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Genghis Khan Exhibit at Irving Center this Summer

by Stephanie Suesan Smith on June 13, 2011

 

Genghis Khan.  The very name is synonymous with terrifying conquest in Europe.  In Asia, and especially Mongolia, however, Genghis Khan is revered.  It turns out that Khan instituted some things that are still innovative today.  The Genghis Khan Exhibit at the Irving Center this summer showcases both sides of this complex man.

Mongolian Bow and Arrow In 25 years, Khan conquered more land than the Romans conquered in 400 years.  While the Europeans who were conquered were terrorized, the Asians fared better.  Khan took small countries and built them into large ones.  In some cases, these boundaries still stand.

Further, Khan installed rule by law in his conquests.  Passports, international boundaries, and the postal system were just some of the things he set up that we still use.  He also patronized the arts.  Not bad for someone we regard as a barbarian.

The exhibit is open through September 30.  Many of these items are from private collections and will not be available after this exhibit leaves.  If you are interested in 13th century Mongolian history, this is a must see event.  This is, according to the Irving Center, the largest gathering of such artifacts ever.

The exhibit is open Monday through Saturday from 9 a.m. to 8 p.m., and Sunday from 1 p.m. to 8 p.m.  The last ticket is sold at 6:30 p.m. each day.  Parking is free.  However, this is what the tickets will cost:

  • Adults $12
  • Art Connection Members $8
  • Children (Under 18 years) $8
  • Seniors (55+ years) $8
  • K-12 Groups $5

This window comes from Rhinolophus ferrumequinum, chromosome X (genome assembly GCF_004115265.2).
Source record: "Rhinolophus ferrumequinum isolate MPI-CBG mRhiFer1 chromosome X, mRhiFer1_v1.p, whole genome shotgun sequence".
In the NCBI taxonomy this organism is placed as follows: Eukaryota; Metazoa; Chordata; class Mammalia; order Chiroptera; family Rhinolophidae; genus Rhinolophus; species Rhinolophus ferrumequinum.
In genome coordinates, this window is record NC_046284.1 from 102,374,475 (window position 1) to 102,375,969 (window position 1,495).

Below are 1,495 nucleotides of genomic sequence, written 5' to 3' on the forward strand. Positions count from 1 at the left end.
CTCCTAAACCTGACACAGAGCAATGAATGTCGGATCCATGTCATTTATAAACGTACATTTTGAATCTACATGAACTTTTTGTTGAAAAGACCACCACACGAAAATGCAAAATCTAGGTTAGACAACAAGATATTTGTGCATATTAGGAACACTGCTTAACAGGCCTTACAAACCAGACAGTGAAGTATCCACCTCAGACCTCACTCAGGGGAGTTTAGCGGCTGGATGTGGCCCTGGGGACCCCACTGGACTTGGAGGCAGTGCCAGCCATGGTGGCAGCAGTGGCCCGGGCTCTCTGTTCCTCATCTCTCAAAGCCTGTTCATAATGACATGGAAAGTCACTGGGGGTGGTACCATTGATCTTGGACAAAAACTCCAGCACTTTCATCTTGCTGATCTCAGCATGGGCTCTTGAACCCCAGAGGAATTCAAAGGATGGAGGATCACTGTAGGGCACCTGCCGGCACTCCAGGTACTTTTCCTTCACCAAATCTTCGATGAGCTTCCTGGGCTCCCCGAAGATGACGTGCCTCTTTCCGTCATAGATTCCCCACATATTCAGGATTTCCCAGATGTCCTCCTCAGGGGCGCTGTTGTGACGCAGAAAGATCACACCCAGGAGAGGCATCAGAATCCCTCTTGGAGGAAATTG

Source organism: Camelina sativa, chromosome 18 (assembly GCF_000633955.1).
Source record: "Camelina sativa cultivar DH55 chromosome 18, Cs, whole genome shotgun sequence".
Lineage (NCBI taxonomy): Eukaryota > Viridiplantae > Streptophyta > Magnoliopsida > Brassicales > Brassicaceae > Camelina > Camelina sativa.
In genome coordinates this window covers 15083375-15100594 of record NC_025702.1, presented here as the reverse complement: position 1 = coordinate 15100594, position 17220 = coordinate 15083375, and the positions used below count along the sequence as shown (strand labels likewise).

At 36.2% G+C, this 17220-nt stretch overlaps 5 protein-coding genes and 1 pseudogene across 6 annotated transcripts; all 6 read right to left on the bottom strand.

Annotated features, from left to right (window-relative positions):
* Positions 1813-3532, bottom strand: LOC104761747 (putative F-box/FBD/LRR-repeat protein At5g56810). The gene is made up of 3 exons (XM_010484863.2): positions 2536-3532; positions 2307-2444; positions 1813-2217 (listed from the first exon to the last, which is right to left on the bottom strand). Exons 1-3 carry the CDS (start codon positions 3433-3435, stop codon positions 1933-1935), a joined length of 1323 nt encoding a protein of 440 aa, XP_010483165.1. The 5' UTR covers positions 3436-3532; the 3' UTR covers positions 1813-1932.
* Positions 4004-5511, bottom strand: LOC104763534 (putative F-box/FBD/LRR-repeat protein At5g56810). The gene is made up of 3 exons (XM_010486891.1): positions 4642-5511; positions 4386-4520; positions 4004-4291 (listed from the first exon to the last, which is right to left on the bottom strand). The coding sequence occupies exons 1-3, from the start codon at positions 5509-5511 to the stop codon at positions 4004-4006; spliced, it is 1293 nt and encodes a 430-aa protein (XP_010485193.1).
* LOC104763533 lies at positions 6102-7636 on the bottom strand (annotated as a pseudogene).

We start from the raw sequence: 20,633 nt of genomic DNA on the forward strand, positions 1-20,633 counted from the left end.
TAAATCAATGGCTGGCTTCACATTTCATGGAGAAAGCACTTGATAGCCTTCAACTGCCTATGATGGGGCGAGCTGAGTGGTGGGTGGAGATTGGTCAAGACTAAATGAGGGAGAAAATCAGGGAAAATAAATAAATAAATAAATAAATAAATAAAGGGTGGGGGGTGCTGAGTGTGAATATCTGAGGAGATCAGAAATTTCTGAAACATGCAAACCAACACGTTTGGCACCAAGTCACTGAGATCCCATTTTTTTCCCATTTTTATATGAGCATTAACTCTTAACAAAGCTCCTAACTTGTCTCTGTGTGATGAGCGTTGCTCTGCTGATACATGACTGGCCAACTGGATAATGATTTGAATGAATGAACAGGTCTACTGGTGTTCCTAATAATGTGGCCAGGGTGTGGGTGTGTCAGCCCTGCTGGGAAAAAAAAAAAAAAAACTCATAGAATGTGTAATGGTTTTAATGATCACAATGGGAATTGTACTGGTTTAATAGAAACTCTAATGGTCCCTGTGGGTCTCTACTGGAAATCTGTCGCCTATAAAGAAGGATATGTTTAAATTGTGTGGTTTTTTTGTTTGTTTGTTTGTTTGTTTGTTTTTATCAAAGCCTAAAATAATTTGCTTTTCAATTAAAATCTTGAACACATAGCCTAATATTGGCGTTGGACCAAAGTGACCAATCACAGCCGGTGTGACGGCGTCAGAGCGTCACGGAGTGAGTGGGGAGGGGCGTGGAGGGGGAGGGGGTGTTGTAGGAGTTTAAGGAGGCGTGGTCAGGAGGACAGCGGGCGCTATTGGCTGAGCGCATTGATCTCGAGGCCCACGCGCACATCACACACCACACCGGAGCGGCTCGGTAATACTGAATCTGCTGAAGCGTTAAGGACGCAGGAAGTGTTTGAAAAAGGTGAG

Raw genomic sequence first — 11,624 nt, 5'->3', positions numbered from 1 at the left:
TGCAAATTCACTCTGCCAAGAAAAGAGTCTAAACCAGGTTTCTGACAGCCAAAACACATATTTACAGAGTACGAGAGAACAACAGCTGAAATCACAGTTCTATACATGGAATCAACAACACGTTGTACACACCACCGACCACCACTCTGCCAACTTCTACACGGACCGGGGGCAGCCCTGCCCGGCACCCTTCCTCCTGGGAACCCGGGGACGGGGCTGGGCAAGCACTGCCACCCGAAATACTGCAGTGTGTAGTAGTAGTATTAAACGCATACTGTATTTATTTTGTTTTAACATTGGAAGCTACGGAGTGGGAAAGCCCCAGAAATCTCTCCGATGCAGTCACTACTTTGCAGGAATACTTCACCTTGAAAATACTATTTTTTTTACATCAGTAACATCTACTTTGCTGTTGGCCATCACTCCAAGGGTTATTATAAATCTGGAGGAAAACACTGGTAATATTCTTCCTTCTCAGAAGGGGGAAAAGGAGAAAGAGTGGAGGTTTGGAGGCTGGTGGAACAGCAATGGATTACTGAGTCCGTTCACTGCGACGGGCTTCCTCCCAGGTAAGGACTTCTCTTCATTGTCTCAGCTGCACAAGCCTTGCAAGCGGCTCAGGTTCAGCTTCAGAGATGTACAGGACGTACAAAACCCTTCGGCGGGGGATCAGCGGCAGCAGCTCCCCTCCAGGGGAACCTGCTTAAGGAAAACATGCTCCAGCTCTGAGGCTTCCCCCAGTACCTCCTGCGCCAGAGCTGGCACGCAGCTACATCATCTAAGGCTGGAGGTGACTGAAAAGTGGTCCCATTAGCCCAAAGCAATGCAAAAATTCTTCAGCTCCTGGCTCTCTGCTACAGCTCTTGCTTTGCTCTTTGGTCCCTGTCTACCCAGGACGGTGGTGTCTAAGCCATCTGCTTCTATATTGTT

• Groups (12 or more) $8

The Irving Arts Center is located at  3333 N. MacArthur Blvd, Irving, TX 75062.  You can obtain more information and see some photographs of some of the artifacts at www.KhanIrving.com.  Come find out why Genghis Khan, who could be very brutal, is so revered in Mongolia.  You will be surprised at the side of Khan Europeans rarely saw.

 

FCC Disclosure:  I was paid a small sum for this post and given tickets to see the Exhibit.  My opinions are my own and I would have gone to see it anyway.

 

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{ 4 comments… read them below or add one }

Sonny June 13, 2011 at 1:09 pm

Genghis Khan seems to be a classic example of the person referenced in the saying, “One man’s marauder is another man’s freedom fighter.” Not only just in Europe, but in Western society in general, I don’t believe history books portray him in a very favorable light. The same can’t be said about his legacy in the Far East…
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Stephanie Suesan Smith June 13, 2011 at 2:19 pm

This is true. I hope to discover more about his legacy in the East at this exhibit.

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Katherine from Master Plumbers June 14, 2011 at 8:16 pm

Genghis Khan does seem to be vieled in a bit of mystery. When you hear the name you automatically think of a ruthless barbarian…but why? I found out recently that he was grandfather of the somewhat benevolent Kublai Khan. He is certainly an interesting figure and this would be a phenomenal exhibit to attend.

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Stephanie Suesan Smith June 15, 2011 at 5:59 am

Kublai Khan came close to running over Europe. The only thing that stopped him was the death of the ruling Khan, which meant he had to come home. He may have been benevolent compared to some, but both figures could be ruthless as well as innovative and benevolent.

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